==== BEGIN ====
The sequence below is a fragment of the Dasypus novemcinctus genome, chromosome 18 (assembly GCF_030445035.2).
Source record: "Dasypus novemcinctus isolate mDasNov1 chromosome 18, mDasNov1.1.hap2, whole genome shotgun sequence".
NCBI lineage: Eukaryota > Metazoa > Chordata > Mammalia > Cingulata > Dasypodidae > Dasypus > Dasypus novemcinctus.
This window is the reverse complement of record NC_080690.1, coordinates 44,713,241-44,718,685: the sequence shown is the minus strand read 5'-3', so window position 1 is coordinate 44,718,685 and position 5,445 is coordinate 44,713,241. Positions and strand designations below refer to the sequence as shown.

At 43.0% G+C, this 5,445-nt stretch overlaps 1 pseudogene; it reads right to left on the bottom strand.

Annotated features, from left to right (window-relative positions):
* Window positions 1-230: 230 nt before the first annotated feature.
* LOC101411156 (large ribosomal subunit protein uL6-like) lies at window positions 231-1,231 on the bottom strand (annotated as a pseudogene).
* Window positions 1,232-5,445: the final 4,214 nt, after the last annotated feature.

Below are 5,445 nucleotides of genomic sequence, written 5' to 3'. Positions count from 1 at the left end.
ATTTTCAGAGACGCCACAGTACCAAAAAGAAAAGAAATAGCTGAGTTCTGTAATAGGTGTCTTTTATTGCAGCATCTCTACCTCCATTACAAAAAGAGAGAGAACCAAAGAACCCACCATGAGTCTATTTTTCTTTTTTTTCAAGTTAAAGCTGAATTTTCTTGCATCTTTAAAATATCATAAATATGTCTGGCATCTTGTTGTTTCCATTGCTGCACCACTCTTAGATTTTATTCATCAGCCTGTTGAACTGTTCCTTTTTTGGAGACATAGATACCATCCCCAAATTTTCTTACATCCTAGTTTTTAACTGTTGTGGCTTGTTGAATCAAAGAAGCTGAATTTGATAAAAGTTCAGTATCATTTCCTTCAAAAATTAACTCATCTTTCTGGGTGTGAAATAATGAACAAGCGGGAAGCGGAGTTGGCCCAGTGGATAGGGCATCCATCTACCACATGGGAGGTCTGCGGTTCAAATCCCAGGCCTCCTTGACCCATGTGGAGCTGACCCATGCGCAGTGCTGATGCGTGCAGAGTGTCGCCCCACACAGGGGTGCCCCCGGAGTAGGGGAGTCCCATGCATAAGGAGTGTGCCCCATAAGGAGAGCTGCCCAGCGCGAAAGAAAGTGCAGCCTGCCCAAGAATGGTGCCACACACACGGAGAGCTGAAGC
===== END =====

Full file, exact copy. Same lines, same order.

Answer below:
The sequence below is a fragment of the Dasypus novemcinctus genome, chromosome 18 (assembly GCF_030445035.2).
Source record: "Dasypus novemcinctus isolate mDasNov1 chromosome 18, mDasNov1.1.hap2, whole genome shotgun sequence".
NCBI lineage: Eukaryota > Metazoa > Chordata > Mammalia > Cingulata > Dasypodidae > Dasypus > Dasypus novemcinctus.
This window is the reverse complement of record NC_080690.1, coordinates 44,713,241-44,718,685: the sequence shown is the minus strand read 5'-3', so window position 1 is coordinate 44,718,685 and position 5,445 is coordinate 44,713,241. Positions and strand designations below refer to the sequence as shown.

At 43.0% G+C, this 5,445-nt stretch overlaps 1 pseudogene; it reads right to left on the bottom strand.

Annotated features, from left to right (window-relative positions):
* Window positions 1-230: 230 nt before the first annotated feature.
* LOC101411156 (large ribosomal subunit protein uL6-like) lies at window positions 231-1,231 on the bottom strand (annotated as a pseudogene).
* Window positions 1,232-5,445: the final 4,214 nt, after the last annotated feature.

Below are 5,445 nucleotides of genomic sequence, written 5' to 3'. Positions count from 1 at the left end.
ATTTTCAGAGACGCCACAGTACCAAAAAGAAAAGAAATAGCTGAGTTCTGTAATAGGTGTCTTTTATTGCAGCATCTCTACCTCCATTACAAAAAGAGAGAGAACCAAAGAACCCACCATGAGTCTATTTTTCTTTTTTTTCAAGTTAAAGCTGAATTTTCTTGCATCTTTAAAATATCATAAATATGTCTGGCATCTTGTTGTTTCCATTGCTGCACCACTCTTAGATTTTATTCATCAGCCTGTTGAACTGTTCCTTTTTTGGAGACATAGATACCATCCCCAAATTTTCTTACATCCTAGTTTTTAACTGTTGTGGCTTGTTGAATCAAAGAAGCTGAATTTGATAAAAGTTCAGTATCATTTCCTTCAAAAATTAACTCATCTTTCTGGGTGTGAAATAATGAACAAGCGGGAAGCGGAGTTGGCCCAGTGGATAGGGCATCCATCTACCACATGGGAGGTCTGCGGTTCAAATCCCAGGCCTCCTTGACCCATGTGGAGCTGACCCATGCGCAGTGCTGATGCGTGCAGAGTGTCGCCCCACACAGGGGTGCCCCCGGAGTAGGGGAGTCCCATGCATAAGGAGTGTGCCCCATAAGGAGAGCTGCCCAGCGCGAAAGAAAGTGCAGCCTGCCCAAGAATGGTGCCACACACACGGAGAGCTGAAGC